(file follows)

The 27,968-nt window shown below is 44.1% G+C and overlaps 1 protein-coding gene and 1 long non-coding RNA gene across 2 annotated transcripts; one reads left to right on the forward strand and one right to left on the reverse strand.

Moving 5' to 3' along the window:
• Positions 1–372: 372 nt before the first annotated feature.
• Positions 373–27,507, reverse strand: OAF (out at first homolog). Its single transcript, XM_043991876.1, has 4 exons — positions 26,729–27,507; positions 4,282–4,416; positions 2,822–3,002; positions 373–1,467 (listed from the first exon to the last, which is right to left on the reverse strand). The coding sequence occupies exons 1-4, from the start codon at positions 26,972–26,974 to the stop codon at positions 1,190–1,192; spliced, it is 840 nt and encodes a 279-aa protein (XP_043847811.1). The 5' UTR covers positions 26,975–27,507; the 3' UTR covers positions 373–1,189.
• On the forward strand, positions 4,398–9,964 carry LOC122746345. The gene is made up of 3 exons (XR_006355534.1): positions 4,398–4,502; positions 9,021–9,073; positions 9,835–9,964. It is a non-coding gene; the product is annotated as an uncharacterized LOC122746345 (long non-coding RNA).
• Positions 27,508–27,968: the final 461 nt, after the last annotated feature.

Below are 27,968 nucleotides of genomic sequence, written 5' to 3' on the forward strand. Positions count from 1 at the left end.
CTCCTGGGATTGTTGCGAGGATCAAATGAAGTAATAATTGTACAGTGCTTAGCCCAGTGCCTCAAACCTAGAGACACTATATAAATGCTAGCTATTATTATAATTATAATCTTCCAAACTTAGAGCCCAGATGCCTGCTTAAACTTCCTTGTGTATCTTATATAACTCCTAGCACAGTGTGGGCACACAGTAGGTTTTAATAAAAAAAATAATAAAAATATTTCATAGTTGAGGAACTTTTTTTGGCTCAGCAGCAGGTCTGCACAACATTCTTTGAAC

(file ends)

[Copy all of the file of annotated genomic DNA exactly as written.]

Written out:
The 27,968-nt window shown below is 44.1% G+C and overlaps 1 protein-coding gene and 1 long non-coding RNA gene across 2 annotated transcripts; one reads left to right on the forward strand and one right to left on the reverse strand.

Moving 5' to 3' along the window:
• Positions 1–372: 372 nt before the first annotated feature.
• Positions 373–27,507, reverse strand: OAF (out at first homolog). Its single transcript, XM_043991876.1, has 4 exons — positions 26,729–27,507; positions 4,282–4,416; positions 2,822–3,002; positions 373–1,467 (listed from the first exon to the last, which is right to left on the reverse strand). The coding sequence occupies exons 1-4, from the start codon at positions 26,972–26,974 to the stop codon at positions 1,190–1,192; spliced, it is 840 nt and encodes a 279-aa protein (XP_043847811.1). The 5' UTR covers positions 26,975–27,507; the 3' UTR covers positions 373–1,189.
• On the forward strand, positions 4,398–9,964 carry LOC122746345. The gene is made up of 3 exons (XR_006355534.1): positions 4,398–4,502; positions 9,021–9,073; positions 9,835–9,964. It is a non-coding gene; the product is annotated as an uncharacterized LOC122746345 (long non-coding RNA).
• Positions 27,508–27,968: the final 461 nt, after the last annotated feature.

Below are 27,968 nucleotides of genomic sequence, written 5' to 3' on the forward strand. Positions count from 1 at the left end.
CTCCTGGGATTGTTGCGAGGATCAAATGAAGTAATAATTGTACAGTGCTTAGCCCAGTGCCTCAAACCTAGAGACACTATATAAATGCTAGCTATTATTATAATTATAATCTTCCAAACTTAGAGCCCAGATGCCTGCTTAAACTTCCTTGTGTATCTTATATAACTCCTAGCACAGTGTGGGCACACAGTAGGTTTTAATAAAAAAAATAATAAAAATATTTCATAGTTGAGGAACTTTTTTTGGCTCAGCAGCAGGTCTGCACAACATTCTTTGAAC